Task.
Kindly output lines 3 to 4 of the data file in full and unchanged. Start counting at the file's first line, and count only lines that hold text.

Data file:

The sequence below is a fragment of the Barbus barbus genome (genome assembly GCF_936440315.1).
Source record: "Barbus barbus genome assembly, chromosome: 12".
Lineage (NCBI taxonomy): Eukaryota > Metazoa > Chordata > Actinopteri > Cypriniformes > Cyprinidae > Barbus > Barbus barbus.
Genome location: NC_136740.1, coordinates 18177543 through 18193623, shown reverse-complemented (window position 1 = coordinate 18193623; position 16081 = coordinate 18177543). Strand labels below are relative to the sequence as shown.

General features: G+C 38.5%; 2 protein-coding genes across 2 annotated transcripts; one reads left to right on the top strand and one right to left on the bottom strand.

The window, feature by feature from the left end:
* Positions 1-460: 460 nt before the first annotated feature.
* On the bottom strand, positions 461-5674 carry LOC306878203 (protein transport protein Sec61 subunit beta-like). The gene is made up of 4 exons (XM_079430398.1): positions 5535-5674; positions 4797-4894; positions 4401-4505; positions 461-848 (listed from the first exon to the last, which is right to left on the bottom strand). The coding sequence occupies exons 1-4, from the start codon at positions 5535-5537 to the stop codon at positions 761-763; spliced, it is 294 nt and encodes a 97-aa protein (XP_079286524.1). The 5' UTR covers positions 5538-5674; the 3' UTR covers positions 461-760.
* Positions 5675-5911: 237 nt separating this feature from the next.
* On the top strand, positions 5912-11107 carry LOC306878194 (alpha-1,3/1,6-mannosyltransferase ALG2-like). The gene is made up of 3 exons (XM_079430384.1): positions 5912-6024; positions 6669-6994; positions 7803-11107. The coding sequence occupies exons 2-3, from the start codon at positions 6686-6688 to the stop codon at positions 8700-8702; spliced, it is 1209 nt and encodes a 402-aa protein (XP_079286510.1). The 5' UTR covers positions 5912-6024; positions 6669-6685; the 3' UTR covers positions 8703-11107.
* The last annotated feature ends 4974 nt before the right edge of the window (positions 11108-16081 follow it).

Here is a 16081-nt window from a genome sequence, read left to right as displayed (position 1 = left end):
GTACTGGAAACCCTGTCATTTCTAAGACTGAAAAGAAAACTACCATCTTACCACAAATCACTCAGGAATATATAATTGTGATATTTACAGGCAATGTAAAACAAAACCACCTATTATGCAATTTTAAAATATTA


Lineage (NCBI taxonomy): Eukaryota > Metazoa > Chordata > Actinopteri > Cypriniformes > Cyprinidae > Barbus > Barbus barbus.
Genome location: NC_136740.1, coordinates 18177543 through 18193623, shown reverse-complemented (window position 1 = coordinate 18193623; position 16081 = coordinate 18177543). Strand labels below are relative to the sequence as shown.